- Different coolants are made for different cars: consult your manual or manufacturer for advice about which to buy
Basic Coolant Flush Steps Part 1
Here are the basic steps to changing the coolant in your vehicle. These are not meant to be a guide on how to do this. Instead, it gives you an idea of what to expect if you plan on performing this change yourself.
Step 1: Begin by parking the vehicle in a place that is safe and free of kids, pets, and small animals. Ensure the engine is cold and apply the parking brake.
Step 2: Make sure you have a bucket that can hold at least two gallons. Place it under the valve located at the bottom of your radiator.
Step 3: Now open the valve and allow the old coolant to go into the bucket. Place the liquid form this bucket into containers that have tight lids that a child or pet cannot knock off. You will be transporting these to a hazardous waste/local auto facility, so be sure they will not spill in your car.
It is advised to do this with a funnel. You may put the used coolant in old milk jugs – be sure they are labeled as used antifreeze and keep them out of reach of kids.
Step 4: Now open up the radiator’s pressure cap and fill with water. Run your engine with heater on HIGH for approximately ten minutes. As you do this, watch the temp gauge closely, so the engine doesn’t overheat. If you see the temperature warning light come on, turn the engine off right away.
Basic Coolant Flush Steps Part 2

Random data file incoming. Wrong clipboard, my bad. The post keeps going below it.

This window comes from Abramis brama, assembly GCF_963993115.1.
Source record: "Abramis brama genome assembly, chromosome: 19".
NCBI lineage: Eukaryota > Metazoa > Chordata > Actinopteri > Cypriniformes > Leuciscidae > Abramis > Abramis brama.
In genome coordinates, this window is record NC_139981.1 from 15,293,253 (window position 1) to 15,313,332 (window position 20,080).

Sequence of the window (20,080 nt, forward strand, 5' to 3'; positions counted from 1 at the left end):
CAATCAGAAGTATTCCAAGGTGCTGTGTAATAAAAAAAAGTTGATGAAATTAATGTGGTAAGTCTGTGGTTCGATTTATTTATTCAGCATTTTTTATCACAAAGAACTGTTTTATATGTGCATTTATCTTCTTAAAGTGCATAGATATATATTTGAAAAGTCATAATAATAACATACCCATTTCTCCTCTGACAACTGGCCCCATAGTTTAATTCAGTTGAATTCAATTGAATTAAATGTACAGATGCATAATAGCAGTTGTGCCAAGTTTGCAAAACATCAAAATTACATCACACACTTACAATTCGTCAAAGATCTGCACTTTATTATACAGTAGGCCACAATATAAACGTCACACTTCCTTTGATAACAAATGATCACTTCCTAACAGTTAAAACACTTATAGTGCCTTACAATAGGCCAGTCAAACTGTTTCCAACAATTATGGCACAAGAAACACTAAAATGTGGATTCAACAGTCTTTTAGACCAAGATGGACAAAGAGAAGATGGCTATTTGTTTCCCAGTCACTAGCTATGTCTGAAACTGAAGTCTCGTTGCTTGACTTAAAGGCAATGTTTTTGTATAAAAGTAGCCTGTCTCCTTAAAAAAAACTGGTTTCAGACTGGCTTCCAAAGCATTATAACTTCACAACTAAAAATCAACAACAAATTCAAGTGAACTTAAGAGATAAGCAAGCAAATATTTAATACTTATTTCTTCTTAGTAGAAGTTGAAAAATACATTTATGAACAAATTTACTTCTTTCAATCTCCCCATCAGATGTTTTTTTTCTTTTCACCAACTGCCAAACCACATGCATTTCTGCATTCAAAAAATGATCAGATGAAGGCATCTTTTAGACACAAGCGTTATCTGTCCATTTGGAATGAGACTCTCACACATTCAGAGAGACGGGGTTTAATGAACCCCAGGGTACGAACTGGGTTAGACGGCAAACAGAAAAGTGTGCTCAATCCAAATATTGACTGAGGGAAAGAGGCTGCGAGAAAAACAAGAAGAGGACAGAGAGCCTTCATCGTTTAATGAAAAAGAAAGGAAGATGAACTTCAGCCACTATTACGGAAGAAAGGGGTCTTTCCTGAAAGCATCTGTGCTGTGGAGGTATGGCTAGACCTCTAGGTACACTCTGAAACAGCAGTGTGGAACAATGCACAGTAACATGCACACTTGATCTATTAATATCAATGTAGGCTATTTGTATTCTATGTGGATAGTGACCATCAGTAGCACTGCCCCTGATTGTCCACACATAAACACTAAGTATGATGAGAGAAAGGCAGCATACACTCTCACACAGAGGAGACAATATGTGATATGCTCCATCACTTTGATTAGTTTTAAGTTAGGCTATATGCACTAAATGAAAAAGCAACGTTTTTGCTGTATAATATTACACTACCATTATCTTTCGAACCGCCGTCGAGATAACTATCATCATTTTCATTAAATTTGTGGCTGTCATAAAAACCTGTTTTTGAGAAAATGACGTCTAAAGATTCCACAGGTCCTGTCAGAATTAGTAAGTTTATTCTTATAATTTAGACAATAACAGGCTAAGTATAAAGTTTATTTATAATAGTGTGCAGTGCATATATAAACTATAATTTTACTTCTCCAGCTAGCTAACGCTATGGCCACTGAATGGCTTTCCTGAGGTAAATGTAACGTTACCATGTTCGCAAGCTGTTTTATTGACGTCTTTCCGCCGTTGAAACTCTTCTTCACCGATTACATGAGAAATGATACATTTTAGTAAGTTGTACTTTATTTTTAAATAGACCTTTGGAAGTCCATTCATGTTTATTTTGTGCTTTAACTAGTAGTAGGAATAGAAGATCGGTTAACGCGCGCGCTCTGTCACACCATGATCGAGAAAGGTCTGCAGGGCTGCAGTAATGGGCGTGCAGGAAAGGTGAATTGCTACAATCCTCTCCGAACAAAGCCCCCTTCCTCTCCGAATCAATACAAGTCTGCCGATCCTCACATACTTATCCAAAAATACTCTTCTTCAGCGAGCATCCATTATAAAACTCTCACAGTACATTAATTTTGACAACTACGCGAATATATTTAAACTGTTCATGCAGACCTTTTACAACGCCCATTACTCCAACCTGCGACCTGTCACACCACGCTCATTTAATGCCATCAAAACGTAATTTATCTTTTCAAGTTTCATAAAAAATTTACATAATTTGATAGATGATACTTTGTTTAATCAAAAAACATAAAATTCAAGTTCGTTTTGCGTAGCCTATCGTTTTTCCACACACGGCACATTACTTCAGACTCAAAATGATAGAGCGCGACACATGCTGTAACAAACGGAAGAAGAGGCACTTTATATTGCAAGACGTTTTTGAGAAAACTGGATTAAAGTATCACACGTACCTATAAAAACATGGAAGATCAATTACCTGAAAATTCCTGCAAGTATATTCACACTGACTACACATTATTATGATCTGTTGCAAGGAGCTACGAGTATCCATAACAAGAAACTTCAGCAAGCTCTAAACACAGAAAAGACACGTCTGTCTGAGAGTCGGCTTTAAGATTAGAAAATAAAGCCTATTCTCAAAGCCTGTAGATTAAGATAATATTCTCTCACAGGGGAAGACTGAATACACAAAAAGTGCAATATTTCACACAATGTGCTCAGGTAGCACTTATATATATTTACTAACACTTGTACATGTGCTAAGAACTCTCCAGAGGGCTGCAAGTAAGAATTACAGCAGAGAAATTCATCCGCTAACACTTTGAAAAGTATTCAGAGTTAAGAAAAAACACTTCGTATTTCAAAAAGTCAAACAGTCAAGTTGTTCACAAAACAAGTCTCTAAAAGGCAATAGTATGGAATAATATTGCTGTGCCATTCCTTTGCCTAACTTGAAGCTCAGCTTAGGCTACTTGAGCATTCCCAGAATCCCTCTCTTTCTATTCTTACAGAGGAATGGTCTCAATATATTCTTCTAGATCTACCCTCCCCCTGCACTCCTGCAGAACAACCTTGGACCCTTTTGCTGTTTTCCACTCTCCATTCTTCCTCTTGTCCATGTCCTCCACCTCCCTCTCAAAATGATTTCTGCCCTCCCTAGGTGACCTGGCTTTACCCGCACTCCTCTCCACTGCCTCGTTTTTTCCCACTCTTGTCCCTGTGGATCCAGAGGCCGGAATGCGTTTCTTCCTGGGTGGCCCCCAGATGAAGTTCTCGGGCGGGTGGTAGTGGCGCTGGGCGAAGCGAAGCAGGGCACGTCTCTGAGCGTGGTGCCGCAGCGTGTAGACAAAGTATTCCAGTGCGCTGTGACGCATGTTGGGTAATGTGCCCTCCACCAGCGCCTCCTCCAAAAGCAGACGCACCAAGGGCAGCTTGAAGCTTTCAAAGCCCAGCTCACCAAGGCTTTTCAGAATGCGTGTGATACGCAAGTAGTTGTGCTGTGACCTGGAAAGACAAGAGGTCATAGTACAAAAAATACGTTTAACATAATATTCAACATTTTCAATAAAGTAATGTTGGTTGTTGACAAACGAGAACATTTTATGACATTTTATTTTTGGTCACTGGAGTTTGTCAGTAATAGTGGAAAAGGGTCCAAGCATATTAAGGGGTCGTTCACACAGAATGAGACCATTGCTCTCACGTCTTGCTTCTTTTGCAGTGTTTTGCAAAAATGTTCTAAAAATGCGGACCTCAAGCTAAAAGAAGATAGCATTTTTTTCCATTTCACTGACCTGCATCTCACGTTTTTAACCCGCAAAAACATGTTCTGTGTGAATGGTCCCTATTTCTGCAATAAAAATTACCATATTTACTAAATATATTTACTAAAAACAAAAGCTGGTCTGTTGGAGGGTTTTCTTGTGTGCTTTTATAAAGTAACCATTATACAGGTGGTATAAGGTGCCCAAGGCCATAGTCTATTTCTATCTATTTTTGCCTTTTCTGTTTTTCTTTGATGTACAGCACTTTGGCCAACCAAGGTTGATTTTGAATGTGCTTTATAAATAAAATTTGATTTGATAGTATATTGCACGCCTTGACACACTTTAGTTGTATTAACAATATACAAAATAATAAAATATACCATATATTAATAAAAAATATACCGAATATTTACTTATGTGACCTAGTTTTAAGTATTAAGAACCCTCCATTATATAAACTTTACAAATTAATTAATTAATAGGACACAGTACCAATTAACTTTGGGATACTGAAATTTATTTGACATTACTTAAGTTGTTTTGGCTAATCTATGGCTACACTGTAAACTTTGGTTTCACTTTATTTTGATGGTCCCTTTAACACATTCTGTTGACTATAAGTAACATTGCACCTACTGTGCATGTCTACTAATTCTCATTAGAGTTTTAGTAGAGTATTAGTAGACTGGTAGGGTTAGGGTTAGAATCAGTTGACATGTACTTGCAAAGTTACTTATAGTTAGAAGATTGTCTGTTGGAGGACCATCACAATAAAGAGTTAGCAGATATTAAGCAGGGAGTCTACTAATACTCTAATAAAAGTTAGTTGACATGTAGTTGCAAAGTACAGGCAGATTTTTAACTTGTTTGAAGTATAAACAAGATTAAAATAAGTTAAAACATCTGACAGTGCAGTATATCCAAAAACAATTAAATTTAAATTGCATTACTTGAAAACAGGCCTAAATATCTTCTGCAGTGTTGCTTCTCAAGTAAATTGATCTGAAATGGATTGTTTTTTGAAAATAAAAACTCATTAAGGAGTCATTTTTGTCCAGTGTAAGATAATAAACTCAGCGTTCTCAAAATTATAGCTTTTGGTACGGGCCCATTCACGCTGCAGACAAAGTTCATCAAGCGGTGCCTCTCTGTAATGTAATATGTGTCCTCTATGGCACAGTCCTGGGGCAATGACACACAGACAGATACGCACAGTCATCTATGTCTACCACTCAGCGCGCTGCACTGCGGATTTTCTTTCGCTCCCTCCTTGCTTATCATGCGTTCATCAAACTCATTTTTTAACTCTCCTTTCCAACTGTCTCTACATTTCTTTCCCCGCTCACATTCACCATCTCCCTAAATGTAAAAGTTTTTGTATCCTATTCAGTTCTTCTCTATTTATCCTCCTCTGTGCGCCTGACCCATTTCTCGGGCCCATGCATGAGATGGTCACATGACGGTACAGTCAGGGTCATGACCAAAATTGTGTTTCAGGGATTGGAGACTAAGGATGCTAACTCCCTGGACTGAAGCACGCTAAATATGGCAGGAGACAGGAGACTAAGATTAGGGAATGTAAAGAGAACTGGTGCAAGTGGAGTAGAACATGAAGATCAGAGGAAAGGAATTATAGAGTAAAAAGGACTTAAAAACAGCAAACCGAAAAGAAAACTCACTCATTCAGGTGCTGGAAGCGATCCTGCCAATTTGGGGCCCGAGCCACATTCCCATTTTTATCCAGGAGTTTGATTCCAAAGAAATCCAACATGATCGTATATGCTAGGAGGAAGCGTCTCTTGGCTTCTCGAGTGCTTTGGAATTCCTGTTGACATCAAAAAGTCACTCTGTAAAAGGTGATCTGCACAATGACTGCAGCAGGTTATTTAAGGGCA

Step 5: Now turn off the engine and allow it to cool down. Once you safely determine the radiator is cool enough for touch, drain out the water into your bucket. Put this water into containers with tight lids out of reach of children. You will also want to label it as “toxic” and dispose of it at a waste facility.
Step 6: Close off the drain plug and refill your system with a mix of coolant and water. Take a close look at your owner’s manual, the label on the jug, or charts provided by coolant makers.
This will help you determine how many quarts of coolant your vehicle holds. Most of the time, you will not have to worry about this because these coolants come pre-mixed, but some people like to mix it up themselves. If you choose to buy undiluted coolant, divide the number by two and purchase this amount of antifreeze.
By adding an equal amount of distilled water to straight coolant, you will get that good 50/50 mix we talked about earlier.
Step 7: Make sure your coolant reaches the MAX fill line on your coolant reservoir, or make sure the radiator fins are covered. Keep adding equal parts of antifreeze and water until this goal is reached.
Curious about Coolant Safety? Keep These in Mind
Do not ever pour in an unmixed coolant into your car’s radiator. Coolant should always be diluted with water for best results as this will achieve the freezing/boiling temperature capabilities.
Use distilled water as your mixer. This is because other waters leave behind mineral deposits in your engine.
Make sure that all coolant containers you use in full are thrown away so that nobody can get them out of the trash bin. Any coolant spills you make should be cleaned thoroughly and immediately.
The reasoning here is that kids and pets may ingest coolant, and effects can be fatal. Bittering agents do not help-don’t take the risk and just be prompt and thorough in your cleaning.
You can clean areas of spills using soap and water. Using a garden hose, push the remaining soap suds into the yard or grass. The soil can filter out any toxins before hitting groundwater. Do not push coolant into storm drains.
Be sure that you follow all local laws and regulations regarding the disposal of coolant. You may have to make a special trip to the nearby hazardous waste facility to do this. You may also ask your local mechanic if he or she can take it for a fee.
Wrapping It Up
It is not a good idea to use straight water in your engine, as this could really damage the engine. Take the extra steps to get the right coolant-you will be glad you did during times of extreme heat and cold.